Wildcat 'Mk 6' 1980 Indy car history
The Patrick Racing Team produced a new Wildcat 'wing car' for 1980, but it was quickly replaced by the team's Phoenix cars, and was only used as a backup car for the rest of the season. It was referred to in some places as the Mk IV, effectively airbrushing out the unsuccessful 1978 and 1979 Wildcats, but it was logically the 'Mk 6'.
Patrick Racing had used customer Penske PC6s during 1979, and both Pat Patrick and George Bignotti were determined to return to building the team's own cars for 1980. Unfortunately for the team, Patrick and Bignotti were not in agreement on how to do this, and three projects were started. Firstly, Bignotti worked with his usual designer Bob Riley to create a 'wing car'; also Pat Patrick commissioned Gordon Kimball to design a new ground-effect 'Patrick PR001' as a copy of the dominant Chaparral 2K, and later on Bignotti ordered a new Phoenix ground-effect car from John Thompson in England.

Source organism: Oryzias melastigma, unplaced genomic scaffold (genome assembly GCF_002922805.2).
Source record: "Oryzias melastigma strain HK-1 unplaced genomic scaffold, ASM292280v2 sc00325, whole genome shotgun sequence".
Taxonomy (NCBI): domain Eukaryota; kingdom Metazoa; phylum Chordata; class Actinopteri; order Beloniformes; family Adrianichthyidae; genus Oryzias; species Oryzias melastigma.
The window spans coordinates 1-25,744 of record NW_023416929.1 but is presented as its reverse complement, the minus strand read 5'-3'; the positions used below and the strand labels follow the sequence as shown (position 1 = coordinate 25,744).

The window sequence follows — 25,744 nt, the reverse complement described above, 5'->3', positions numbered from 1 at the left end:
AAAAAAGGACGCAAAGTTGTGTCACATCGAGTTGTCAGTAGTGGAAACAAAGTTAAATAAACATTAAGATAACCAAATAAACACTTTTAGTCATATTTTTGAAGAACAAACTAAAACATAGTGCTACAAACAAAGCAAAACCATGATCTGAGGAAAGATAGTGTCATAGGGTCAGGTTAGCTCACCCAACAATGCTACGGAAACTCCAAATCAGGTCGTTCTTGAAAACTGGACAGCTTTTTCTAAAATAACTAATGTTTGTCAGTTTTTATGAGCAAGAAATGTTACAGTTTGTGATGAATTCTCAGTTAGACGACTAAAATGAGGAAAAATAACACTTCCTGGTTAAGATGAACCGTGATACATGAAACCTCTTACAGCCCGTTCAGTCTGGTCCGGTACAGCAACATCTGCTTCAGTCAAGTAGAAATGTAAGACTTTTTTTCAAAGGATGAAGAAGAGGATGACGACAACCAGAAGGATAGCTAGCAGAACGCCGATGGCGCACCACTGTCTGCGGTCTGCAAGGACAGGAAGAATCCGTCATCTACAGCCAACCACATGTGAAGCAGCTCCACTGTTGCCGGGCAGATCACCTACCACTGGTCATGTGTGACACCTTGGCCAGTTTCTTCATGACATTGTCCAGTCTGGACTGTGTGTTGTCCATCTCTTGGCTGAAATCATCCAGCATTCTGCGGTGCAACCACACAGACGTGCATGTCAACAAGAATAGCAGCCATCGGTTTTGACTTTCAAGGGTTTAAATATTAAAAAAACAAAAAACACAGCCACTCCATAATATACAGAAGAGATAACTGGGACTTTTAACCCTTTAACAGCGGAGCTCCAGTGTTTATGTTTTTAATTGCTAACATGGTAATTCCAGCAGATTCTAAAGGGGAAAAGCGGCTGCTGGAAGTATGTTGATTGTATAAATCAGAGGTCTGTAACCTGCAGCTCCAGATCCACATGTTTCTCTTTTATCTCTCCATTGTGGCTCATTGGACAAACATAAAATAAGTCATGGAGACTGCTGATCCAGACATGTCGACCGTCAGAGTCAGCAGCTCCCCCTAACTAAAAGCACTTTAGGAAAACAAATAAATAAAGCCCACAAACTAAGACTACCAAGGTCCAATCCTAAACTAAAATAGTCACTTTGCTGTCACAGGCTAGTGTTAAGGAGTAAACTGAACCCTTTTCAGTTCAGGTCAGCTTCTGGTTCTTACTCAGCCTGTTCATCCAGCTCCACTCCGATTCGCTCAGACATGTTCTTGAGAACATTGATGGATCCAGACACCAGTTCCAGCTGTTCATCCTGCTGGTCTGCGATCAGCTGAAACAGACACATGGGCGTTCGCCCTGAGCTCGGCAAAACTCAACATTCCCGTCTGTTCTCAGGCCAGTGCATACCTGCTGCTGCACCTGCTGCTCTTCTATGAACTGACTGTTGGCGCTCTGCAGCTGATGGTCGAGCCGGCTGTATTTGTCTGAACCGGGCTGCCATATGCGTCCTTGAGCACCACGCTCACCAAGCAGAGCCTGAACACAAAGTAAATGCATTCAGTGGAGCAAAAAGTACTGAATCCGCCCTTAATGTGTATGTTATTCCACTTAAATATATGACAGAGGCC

The Riley-designed Wildcat was the first to be completed and was ready to be tested at Ontario Motor Speedway by the start of December. Veteran fabricators Harold Sperb and Roger Beck had built the car, and initial impressions were that it was "a beauty". Sperb, Beck and Alec Greaves would later be awarded the Cecil C. Peck award for race car preparation for the Wildcat. Unfortunately, testing did not go well, lead driver Gordon Johncock telling Autosport's Gordon Kirby that it had no traction at the front or the rear. Bob Riley recalled to the author in 2021 that the car was not stiff enough, specifically between the front bulkhead and the dash bulkhead, and this led to handling that discomforted the drivers. Johncock drove it in the opening race of the 1980 season, at Ontario in April, and although he was eighth in practice and a creditable third in the race, he had no desire to drive it again. At the Indy 500, the Wildcat was in Johncock's livery but he focused his efforts on the new 'Patrick PR001', leaving team No 2 driver Tom Bagley to drive the Wildcat until the newly-arrived Phoenix was ready for him to use. Bagley set some very impressive times in practice in the Wildcat, but after just a few days of practice, Johncock wrecked the 'PR001', cracking a bone in his foot. This left the team with just the Riley 'wing car', the largely untried Phoenix, and a 1979 non-ground-effect Penske PC6, and very little time before the first weekend of qualifying. Johncock elected to take over the Wildcat 'wing car' and Bagley was moved to the Phoenix, but in the few hours on Saturday morning before the start of qualifying, Johncock decide he didn't like the 'wing car'. Bagley's Phoenix was put out of commission by a cross-threaded rear wheel hub, so a decision was made that Bagley would qualify the Wildcat 'wing car' and Johncock would dust off the old Penske. Bagley duly qualified comfortably in the Riley Wildcat but it was still wearing Johncock's #20 North American Van Lines livery so he avoided the normal post-qualifying photograph to allow the car to be renumbered and repainted in his #40 Kent Oil livery. Johncock safely qualified the Penske the next day, before letting the team's third driver Gordon Smiley use the Phoenix, which he also easily qualified on the second weekend. Both Bagley and Smiley retired early, but Johncock managed an impressive fourth place finish despite racing with his left foot in a cast.